The presence of early, severe visuospatial impairment and visual hallucinations in DLB predicts rapid decline and might identify patients whose clinical syndrome is due to DLB/PDD, rather than Alzheimer’s disease pathology.

The presence of amyloid deposition in patients with DLB is in association with faster cognitive decline.

One observation in DLB is the relative lack of anosognosia — these patients are typically bothered by their cognitive symptoms, they seek treatment on how to improve it, whereas patients with AD typically have lack of insight.

One of the core clinical features is RBD, which is relevant and strongly associated with α-synucleinopathies. The presence of RBD increases the diagnostic likelihood of synucleinopathy-spectrum disorders compared with AD and the primary tauopathies.

Hallucinations in DLB are typically vivid and well-formed false perceptions of insects, animals or people. They can be in black and white or in colour. Many patients can realise that they are not actually real, however some patients find them frightening. Visual illusions are also common in DLB, in which the perception of the objects is different. A typical example is perceiving trees, chairs and lamps as people.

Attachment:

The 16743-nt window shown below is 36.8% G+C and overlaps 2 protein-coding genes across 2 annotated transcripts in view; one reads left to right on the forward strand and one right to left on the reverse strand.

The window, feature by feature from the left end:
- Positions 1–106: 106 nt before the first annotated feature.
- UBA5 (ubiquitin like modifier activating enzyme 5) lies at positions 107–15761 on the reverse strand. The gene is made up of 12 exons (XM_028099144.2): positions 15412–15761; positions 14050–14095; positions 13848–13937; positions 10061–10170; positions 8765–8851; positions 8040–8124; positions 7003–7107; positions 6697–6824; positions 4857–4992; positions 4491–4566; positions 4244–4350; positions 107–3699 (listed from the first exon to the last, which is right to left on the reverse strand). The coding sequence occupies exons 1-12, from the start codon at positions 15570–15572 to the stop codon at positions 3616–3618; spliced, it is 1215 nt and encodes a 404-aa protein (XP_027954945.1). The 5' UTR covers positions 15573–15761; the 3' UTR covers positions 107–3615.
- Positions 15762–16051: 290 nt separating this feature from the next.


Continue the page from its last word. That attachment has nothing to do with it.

Treatment

The management of patients with DLB is challenging and complex. Patients with DLB are prone to mental status worsening, including delirium, in the face of comorbid medical disorders. There are no disease-modifying drugs, so treatment is directed towards symptoms.

Cognitive symptoms: There is consistent support that cholinesterase inhibitors (ChEIs) such as donepezil and rivastigmine are effective and relatively safe for improving cognition, neuropsychiatric symptoms and activities of living.  Patients taking ChEIs are less apathetic, less anxious and have fewer delusions and hallucinations. The efficacy of memantine in DLB is less clear, but it is well tolerated and may have benefits, either as monotherapy or adjunctive to a ChEI.